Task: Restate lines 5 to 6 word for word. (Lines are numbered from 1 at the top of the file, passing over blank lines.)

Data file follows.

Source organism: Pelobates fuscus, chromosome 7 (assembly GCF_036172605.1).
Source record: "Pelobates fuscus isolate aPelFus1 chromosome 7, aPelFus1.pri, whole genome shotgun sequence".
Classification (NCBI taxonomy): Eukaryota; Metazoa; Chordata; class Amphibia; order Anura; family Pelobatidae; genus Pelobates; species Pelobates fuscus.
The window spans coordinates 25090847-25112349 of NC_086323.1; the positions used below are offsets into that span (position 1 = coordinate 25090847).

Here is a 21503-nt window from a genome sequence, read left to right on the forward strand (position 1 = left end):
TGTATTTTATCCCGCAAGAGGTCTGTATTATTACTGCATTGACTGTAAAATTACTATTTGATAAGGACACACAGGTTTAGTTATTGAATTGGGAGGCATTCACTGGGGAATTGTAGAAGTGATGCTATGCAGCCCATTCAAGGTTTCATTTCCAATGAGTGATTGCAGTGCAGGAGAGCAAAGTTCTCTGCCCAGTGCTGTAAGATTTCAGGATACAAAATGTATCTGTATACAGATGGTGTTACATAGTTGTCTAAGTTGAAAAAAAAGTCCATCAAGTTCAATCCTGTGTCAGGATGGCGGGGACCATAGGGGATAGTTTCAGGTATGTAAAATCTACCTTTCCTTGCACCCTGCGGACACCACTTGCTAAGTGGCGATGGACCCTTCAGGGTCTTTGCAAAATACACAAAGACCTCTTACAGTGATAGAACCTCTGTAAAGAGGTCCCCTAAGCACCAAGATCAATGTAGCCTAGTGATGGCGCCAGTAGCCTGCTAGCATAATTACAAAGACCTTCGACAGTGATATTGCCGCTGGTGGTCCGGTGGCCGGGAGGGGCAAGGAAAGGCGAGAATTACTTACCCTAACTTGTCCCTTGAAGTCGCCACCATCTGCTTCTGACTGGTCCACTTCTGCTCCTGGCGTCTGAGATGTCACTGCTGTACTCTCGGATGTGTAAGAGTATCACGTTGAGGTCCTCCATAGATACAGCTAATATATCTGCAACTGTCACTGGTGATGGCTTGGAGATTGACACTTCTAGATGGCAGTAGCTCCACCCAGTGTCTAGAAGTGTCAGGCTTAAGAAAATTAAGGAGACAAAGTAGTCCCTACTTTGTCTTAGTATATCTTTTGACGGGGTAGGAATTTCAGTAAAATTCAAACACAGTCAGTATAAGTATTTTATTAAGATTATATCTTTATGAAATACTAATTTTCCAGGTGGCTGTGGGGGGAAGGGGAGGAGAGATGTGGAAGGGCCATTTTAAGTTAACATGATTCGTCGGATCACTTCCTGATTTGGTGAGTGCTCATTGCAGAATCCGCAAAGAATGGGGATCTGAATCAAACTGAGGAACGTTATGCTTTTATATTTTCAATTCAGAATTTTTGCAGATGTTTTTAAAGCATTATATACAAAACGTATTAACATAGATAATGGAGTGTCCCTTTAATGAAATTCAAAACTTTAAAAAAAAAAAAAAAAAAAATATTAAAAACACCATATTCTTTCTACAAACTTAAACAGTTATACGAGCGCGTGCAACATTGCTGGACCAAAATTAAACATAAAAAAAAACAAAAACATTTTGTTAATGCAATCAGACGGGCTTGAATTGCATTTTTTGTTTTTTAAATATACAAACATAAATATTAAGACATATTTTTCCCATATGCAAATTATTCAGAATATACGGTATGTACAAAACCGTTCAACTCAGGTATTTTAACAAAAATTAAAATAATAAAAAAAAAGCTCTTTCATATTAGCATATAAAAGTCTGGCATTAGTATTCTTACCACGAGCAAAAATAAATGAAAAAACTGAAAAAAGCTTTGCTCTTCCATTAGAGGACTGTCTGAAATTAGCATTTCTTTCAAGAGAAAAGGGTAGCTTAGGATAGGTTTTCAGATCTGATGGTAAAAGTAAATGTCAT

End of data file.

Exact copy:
Here is a 21503-nt window from a genome sequence, read left to right on the forward strand (position 1 = left end):
TGTATTTTATCCCGCAAGAGGTCTGTATTATTACTGCATTGACTGTAAAATTACTATTTGATAAGGACACACAGGTTTAGTTATTGAATTGGGAGGCATTCACTGGGGAATTGTAGAAGTGATGCTATGCAGCCCATTCAAGGTTTCATTTCCAATGAGTGATTGCAGTGCAGGAGAGCAAAGTTCTCTGCCCAGTGCTGTAAGATTTCAGGATACAAAATGTATCTGTATACAGATGGTGTTACATAGTTGTCTAAGTTGAAAAAAAAGTCCATCAAGTTCAATCCTGTGTCAGGATGGCGGGGACCATAGGGGATAGTTTCAGGTATGTAAAATCTACCTTTCCTTGCACCCTGCGGACACCACTTGCTAAGTGGCGATGGACCCTTCAGGGTCTTTGCAAAATACACAAAGACCTCTTACAGTGATAGAACCTCTGTAAAGAGGTCCCCTAAGCACCAAGATCAATGTAGCCTAGTGATGGCGCCAGTAGCCTGCTAGCATAATTACAAAGACCTTCGACAGTGATATTGCCGCTGGTGGTCCGGTGGCCGGGAGGGGCAAGGAAAGGCGAGAATTACTTACCCTAACTTGTCCCTTGAAGTCGCCACCATCTGCTTCTGACTGGTCCACTTCTGCTCCTGGCGTCTGAGATGTCACTGCTGTACTCTCGGATGTGTAAGAGTATCACGTTGAGGTCCTCCATAGATACAGCTAATATATCTGCAACTGTCACTGGTGATGGCTTGGAGATTGACACTTCTAGATGGCAGTAGCTCCACCCAGTGTCTAGAAGTGTCAGGCTTAAGAAAATTAAGGAGACAAAGTAGTCCCTACTTTGTCTTAGTATATCTTTTGACGGGGTAGGAATTTCAGTAAAATTCAAACACAGTCAGTATAAGTATTTTATTAAGATTATATCTTTATGAAATACTAATTTTCCAGGTGGCTGTGGGGGGAAGGGGAGGAGAGATGTGGAAGGGCCATTTTAAGTTAACATGATTCGTCGGATCACTTCCTGATTTGGTGAGTGCTCATTGCAGAATCCGCAAAGAATGGGGATCTGAATCAAACTGAGGAACGTTATGCTTTTATATTTTCAATTCAGAATTTTTGCAGATGTTTTTAAAGCATTATATACAAAACGTATTAACATAGATAATGGAGTGTCCCTTTAATGAAATTCAAAACTTTAAAAAAAAAAAAAAAAAAAATATTAAAAACACCATATTCTTTCTACAAACTTAAACAGTTATACGAGCGCGTGCAACATTGCTGGACCAAAATTAAACATAAAAAAAAACAAAAACATTTTGTTAATGCAATCAGACGGGCTTGAATTGCATTTTTTGTTTTTTAAATATACAAACATAAATATTAAGACATATTTTTCCCATATGCAAATTATTCAGAATATACGGTATGTACAAAACCGTTCAACTCAGGTATTTTAACAAAAATTAAAATAATAAAAAAAAAGCTCTTTCATATTAGCATATAAAAGTCTGGCATTAGTATTCTTACCACGAGCAAAAATAAATGAAAAAACTGAAAAAAGCTTTGCTCTTCCATTAGAGGACTGTCTGAAATTAGCATTTCTTTCAAGAGAAAAGGGTAGCTTAGGATAGGTTTTCAGATCTGATGGTAAAAGTAAATGTCAT